The project focuses on promoting the diagnosis of people in an area affected by the Zika virus, Cape Verde. The Zika virus mainly spreads by the bite of a mosquito, with consequences as the microcephaly, the Guillain-Barré syndrome, and other complications. In order to better communicate, involve and attract the primary target, the children, it was created a visual identity. This target will serve as a channel to propagate the message to their families and communities.
The project was developed for the unit of Advanced Design Lab, as part of a Master’s degree in Design, from London School of Design and Marketing. It borns from the necessity of working a problem, the Zika virus, based on a determined context and a defined methodology for the unit. In this case, the process has a Design Thinking approach.
The User Experience
Focus of the Project
The project focuses on the children, so it was thought a visual identity that communicates attractively, funnily and in an interesting way with the audience. The first phase, the developing of the visual identity, consists in the creation of the logotype and the related materials that represent the mission of the laboratory behind it, get people to do the diagnostic of the Zika virus on medical centres.
The way that the project was thought, involved a communication through the local schools, where a video will be shown that introduce the characters and catch the children attention, leading to the will to became official investigators as the characters. Consequently, transmitting information about the issue to their parents, asking them to take them to the local medical centres to be diagnosed and help Nia and Ayo in their mission. In addition to this, it will be delivered flyers, in the school, for them to take home, with information about the Zika virus, leading to them presenting this problematic to their families and communities.
Medical Centres & Emotions
In the medical centre, the diagnostic materials will have the same visual identity to create a bond with the school communication and to be more easily identified by the children. This is a factor that may help on the decrease of fear and the rise of confidence of the children in the medical professionals that will perform the diagnostic, leading to a more pleasurable experience and an increase of people diagnosed.
In the end of the diagnostic, it will be delivered to the children, a sticker of “Oficial Investigator” for them to know that they helped in Nia and Ayo mission, get the biggest number of people diagnosed.
As in a design thinking process, the project uses a double diamond framework to structure the project plan. The double diamond model, created by Design Council’s UK, has four phases: discover, define, develop and deliver.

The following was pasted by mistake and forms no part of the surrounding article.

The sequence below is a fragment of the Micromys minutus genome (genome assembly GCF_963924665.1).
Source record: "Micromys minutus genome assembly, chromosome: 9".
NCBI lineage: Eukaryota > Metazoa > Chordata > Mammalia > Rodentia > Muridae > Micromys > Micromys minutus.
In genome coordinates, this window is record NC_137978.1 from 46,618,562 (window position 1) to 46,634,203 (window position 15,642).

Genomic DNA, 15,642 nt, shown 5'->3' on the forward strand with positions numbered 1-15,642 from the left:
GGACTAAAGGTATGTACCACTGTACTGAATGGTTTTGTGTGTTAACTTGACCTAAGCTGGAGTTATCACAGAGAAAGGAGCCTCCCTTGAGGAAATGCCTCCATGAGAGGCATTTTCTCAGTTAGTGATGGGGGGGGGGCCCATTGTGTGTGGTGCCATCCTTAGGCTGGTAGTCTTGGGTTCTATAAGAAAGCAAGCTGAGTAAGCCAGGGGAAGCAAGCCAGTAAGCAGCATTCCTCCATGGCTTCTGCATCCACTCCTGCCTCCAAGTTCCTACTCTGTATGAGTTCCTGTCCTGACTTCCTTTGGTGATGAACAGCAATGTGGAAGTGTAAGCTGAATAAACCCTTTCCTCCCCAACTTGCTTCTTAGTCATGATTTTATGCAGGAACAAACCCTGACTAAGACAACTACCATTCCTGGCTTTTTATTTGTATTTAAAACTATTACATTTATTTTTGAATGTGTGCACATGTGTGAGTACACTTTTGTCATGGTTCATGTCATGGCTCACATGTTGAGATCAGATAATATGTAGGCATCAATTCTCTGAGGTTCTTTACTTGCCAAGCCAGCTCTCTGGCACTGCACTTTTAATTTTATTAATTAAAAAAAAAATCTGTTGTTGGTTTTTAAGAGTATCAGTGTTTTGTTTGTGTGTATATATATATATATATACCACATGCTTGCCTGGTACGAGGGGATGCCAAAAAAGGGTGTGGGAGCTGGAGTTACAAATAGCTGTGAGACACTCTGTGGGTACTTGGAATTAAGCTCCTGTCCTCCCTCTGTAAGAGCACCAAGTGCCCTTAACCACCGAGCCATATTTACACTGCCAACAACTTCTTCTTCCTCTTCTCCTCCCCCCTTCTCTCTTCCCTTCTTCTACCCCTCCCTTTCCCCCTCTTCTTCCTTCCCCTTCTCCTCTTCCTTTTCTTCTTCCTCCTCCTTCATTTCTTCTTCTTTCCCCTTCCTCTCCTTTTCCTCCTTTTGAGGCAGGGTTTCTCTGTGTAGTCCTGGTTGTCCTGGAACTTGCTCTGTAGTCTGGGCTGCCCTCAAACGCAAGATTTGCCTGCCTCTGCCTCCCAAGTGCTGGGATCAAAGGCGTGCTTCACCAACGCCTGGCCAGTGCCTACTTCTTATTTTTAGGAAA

In the first phase, discover, it’s time to collect information and contextualise the problem, gatheringthe maximum of data possible with a divergent thinking to be open to any insights that may appear.
The second phase, define, serves to work on the collected information on the preview phase, organizing and realising what makes sense to focus and explore, defining the project plan for example.
The third phase, develop, concerns the development of concepts and possible solutions, it’s time to evaluate ideas, prototype, elaborate models, detail and improve.
The final step, deliver, is the final test, the production, and presentation of the final solution.
Being an iterative process the ideas are worked, tested and improved constantly, to obtain the best solution possible.
The software’s used was Adobe Photoshop, to edit the materials photographies (merchandising), Adobe Illustrator to create the visual identity and vector materials, the XMind to create mind maps in order to organise the information and finally the hand sketches to create the storyboards.
Design projects should respond to social causes, involve the communities as part of the problem solving and study the context that they are in, to come up with the best solution possible. With a design thinking approach and using an iterative process, it’s possible to come up with solid and stronger solutions to a social or design problem.
“Designers can do more than make things pretty. Design is more than perfume, aesthetics and trends.”
Richard van der Laken, founder of What Design Can Do.
More info about this project: www.behance.net/gallery/55055811/Zika-Virus-Design-Thinking-Process